“Our daughter could be dying in the next room and you wouldn’t even know!” She slammed the glass back down onto the sink and turned and headed for the door.
She paused, her hand on the doorknob, she turned and asked almost calmly. “What would you do? Married to a man you can’t even trust to be alone with your child.”
It had started during the war. The night his father had been murdered at the hands of Gregory Goyle, he’d taken that bottle of firewhiskey up to the study, and drained it in under an hour. He’d done it because he could think of no other way to forget. The next night he’d done the same, and the next and the next. He kept telling himself that it was just to get him through the day, just until it didn’t hurt anymore, just until he could stop hating himself for not having been there.
As the months rolled on, he’d found himself finding excuses to have a drink during the day; a job interview, it was just one glass for Dutch courage, a lunch meeting, it was only sociable.
It was slow, but steady. But he hadn’t really seen it coming. It was only after Niamh came along and the pressure to step up and be a good Dad and to support his wife, that he began to think that maybe he had a problem. It was only when he found that he hadn’t been home to bath and put her to bed in over a month, because he simply couldn’t walk past that pub on the way home from work, that he knew something was really wrong.
But he felt powerless to stop it.
Maybe he didn’t want to enough, and that frightened the hell out of him. Because he had known, from almost the very beginning that he would lose them.
He remembered the bags lining the hallway when he stepped through the door. He knew the second he saw them that finally it had come. It was over, and they were leaving. He remembered walking into the kitchen, and seeing her sitting at the table, her eyes bloodshot but otherwise calm and reserved.
Unsure of what to do he took a seat opposite her and waited for it, for what he now knew was inevitable. For a long time, neither of them said anything. He didn’t know what was left to say. Six years and it had come to this; he couldn’t even beg her to stay.
“Niamh’s at my Mum’s,’ she began, her tone slow and determined. “I didn’t want her to see this.”
“No,” he’d whispered softly.
“I’m sorry Seamus,” she reached over and placed her hand over his, he smiled as he realised that it was probably the first time she’d deliberately touched him in weeks. “I just can’t do this anymore.”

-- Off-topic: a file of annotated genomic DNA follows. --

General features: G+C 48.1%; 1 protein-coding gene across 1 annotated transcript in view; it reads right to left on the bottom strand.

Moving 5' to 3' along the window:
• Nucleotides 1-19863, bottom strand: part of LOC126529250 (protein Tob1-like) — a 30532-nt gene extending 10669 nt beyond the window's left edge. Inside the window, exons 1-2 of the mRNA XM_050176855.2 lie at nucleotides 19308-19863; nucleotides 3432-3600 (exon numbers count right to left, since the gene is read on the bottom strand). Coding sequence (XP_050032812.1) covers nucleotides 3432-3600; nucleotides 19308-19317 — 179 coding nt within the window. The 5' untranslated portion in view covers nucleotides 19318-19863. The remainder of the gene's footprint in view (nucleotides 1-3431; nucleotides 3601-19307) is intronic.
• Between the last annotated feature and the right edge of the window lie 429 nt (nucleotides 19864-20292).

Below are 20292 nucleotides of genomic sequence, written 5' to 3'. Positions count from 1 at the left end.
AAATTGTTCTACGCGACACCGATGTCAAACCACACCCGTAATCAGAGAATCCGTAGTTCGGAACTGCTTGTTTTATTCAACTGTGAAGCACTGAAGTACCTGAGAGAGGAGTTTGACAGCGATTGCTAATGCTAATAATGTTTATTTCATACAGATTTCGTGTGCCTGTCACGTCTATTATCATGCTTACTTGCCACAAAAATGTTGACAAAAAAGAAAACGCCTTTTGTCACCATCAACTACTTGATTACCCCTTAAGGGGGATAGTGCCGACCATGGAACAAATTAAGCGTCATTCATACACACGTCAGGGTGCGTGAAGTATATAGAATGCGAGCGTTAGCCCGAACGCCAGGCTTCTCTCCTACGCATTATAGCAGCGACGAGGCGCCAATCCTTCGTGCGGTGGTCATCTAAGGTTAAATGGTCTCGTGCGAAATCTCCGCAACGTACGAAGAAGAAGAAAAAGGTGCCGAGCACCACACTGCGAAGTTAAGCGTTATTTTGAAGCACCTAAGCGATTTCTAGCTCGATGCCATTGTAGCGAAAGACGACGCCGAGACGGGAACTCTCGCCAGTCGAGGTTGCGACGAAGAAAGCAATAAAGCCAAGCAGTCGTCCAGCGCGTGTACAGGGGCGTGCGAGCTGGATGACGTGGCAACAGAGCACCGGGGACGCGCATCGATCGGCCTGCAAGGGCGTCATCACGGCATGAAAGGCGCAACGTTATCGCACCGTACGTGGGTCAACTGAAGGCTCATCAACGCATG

She rose from her chair and immediately he missed her touch. His skin called out to her, but he knew it was too late. They were suddenly so very far apart.
“Where are you going?” he asked softly.
She turned to him shrugging her arms into her coat.
“I’m not sure. My Mum’s for a few days until I sort out something more permanent,” she fiddled with the last of her buttons “I promise I’ll let you know where we are.”
“Are you moving in with him?” he asked softly. He had thought that he’d feel at least a little anger when he finally confronted her, but now? The most he could muster was a quiet acceptance; he’d hardly been a husband these last few months.
She sighed sadly, raising her fingertips to her temples obviously unaware that he had known. All this time, he had known.
“I don’t know,” she whispered “maybe.”
She reached over and squeezed his shoulder, he raised his hand to cover hers, gripping tightly to her knuckles as if hoping to just cling on to her for just a few moments longer.
And then she was gone.
“Another” he said, again slamming the glass to the bar.
“I think you’ve had enough,” The barman said kindly.
“I said another!” He repeated angrily.
The barman’s face changed instantly, from concern to anger.
“This is my bar. I say you’ve had enough,” he reached over and took the empty glass away from him “you’ve had enough.”
Sighing in resignation he threw a handful of Galleons onto the bar and rose uneasily to his feet. Pulling his jacket around himself he looked at his watch; 10.42. His wife, and that man; they’d be putting his daughters Christmas presents under the tree now. They’d be getting ready for their first Christmas as a family, and here he was, being kicked out of a bar, alone, and drunk.
“Merry Christmas” the barman called as he turned towards the door.
“Is it?” He asked bracing himself for walking out into the sobering December wind.